19 July 2007

Harry Potter and the Code of the Sith

Publishers Weekly reported today on Will Collier, an Atlanta-area executive who ordered a copy of Harry Potter and the Deathly Hallows from an online discounter and received it on Tuesday. The magazine said:

Collier put his copy up for sale on ebay without reading it--or even peaking [sic] at the end of the book to find out whether Harry lives or dies. He said he'd rather take his time reading the book. And though he sold the book, he doesn't have much use for anyone who would reveal its contents. "I think that's pretty rotten," he said. "When I was a teen-ager, I wouldn't have wanted anyone coming out of a movie theater telling me, "Darth Vader is Luke's father." [Have they forgotten how to punctuate at PW?]
Actually, we know exactly how "much use" Collier has for someone who might reveal the Potter saga's ending: at least $250 worth. That was his minimum price for the book on eBay. He didn't keep his copy to himself to help ensure no teenagers' enjoyment was spoiled by "pretty rotten" people. He didn't share it with a young neighbor or relative, if he knew one. He didn't go to the local hospital and donate it to a sick child. No, he put it up for sale to the highest bidder.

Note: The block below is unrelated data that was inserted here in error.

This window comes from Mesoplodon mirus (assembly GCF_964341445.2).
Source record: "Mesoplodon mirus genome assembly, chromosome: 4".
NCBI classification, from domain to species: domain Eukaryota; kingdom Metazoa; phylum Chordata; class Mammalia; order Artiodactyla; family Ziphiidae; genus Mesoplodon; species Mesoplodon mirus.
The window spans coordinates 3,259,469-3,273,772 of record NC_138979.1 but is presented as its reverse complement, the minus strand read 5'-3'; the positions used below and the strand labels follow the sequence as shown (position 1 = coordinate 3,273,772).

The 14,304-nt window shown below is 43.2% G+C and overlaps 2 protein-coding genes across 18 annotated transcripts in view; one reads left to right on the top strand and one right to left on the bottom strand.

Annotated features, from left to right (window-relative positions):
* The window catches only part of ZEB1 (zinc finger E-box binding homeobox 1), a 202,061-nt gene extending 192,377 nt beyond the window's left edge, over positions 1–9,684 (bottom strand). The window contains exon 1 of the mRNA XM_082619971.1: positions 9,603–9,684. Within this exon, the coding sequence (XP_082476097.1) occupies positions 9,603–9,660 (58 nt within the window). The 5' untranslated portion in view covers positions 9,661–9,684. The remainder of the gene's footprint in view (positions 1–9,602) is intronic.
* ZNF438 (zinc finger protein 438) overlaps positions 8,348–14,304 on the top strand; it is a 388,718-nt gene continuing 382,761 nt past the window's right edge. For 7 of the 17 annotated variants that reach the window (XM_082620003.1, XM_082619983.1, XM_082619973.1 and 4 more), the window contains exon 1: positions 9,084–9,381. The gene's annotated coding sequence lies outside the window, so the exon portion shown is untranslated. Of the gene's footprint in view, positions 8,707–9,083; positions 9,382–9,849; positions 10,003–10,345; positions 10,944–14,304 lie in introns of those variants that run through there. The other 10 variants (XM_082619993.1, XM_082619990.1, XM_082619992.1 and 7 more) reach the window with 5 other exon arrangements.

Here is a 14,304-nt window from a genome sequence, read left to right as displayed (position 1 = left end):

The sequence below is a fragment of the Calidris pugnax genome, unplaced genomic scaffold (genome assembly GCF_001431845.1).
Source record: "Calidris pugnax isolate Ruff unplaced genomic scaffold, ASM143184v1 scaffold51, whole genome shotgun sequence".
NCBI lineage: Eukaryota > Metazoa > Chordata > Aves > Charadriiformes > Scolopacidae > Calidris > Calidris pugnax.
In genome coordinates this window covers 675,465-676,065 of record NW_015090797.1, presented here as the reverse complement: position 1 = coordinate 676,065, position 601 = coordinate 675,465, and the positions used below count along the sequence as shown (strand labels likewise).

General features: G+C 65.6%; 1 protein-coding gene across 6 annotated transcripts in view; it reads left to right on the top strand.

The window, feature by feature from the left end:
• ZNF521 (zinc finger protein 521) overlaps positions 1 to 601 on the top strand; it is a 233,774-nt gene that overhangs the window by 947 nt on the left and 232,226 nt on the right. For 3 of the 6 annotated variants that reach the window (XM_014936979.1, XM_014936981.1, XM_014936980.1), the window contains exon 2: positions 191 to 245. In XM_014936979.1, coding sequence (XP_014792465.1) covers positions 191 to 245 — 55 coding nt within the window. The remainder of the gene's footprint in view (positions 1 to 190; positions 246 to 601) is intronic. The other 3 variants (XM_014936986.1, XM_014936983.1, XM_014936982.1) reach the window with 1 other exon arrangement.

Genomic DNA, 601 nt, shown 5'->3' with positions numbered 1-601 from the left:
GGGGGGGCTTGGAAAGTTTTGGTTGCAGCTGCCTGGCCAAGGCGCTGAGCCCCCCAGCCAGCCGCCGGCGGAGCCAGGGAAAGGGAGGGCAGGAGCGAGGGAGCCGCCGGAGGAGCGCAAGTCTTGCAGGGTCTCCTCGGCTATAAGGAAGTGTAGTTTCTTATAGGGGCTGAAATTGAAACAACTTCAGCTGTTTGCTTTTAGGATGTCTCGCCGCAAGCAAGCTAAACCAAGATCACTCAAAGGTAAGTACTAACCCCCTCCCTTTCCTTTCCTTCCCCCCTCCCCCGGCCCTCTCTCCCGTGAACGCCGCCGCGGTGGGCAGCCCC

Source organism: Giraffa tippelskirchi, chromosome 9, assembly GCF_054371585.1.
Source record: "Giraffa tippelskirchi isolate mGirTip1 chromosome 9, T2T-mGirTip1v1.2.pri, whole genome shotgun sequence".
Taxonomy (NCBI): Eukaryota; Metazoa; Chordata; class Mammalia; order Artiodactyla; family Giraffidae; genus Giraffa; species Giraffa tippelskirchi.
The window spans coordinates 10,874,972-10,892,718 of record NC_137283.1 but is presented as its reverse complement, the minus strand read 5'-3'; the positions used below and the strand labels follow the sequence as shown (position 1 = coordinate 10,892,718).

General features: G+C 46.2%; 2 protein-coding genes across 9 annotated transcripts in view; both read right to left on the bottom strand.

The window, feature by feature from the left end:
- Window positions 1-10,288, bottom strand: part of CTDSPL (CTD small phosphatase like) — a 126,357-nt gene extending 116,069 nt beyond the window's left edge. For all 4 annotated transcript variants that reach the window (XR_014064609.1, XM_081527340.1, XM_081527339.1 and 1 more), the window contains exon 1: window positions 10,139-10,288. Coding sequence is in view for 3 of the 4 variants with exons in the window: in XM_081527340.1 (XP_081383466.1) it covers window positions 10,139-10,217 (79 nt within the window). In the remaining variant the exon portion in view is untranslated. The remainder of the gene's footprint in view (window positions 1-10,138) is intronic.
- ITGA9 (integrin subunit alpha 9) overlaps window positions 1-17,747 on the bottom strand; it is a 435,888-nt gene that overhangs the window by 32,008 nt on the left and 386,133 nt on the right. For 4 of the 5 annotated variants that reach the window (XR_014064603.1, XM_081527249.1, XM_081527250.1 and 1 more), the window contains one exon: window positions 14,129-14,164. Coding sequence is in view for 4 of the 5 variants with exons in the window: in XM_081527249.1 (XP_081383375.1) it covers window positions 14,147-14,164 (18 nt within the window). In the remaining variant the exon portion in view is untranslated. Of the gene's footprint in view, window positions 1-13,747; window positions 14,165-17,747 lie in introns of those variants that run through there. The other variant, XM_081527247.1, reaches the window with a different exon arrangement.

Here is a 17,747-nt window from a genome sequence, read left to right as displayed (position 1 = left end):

The Washington Post revealed:
Collier said the book was purchased yesterday by an editor at Publisher's [sic] Weekly. Editors at Publisher's Weekly could not be reached for comment. [They, of course, have experience dealing with advance copies.]

In lieu of further details, Collier responded by offering for $300 a written account of his story, which he'd sentimentally titled, "I Was an eBay Voldemort." The Washington Post declined.
Then Collier sold his piece to the National Review. It reveals that he also considered breaking eBay's rules after using its resources to publicize his sale ("eBay hates this kind of thing"), evaded a phone conversation with someone from Scholastic ("I hung up without responding"), and runs on fumes of resentment toward "media organizations" like, well, of all things, Publishers Weekly.

As Collier insists, he has the right to resell his copy of the book, and to sell his story about it. But to try to present himself as righteous because he himself didn't spoil the story--it's too late for that. He's already gone to the Dark Side.

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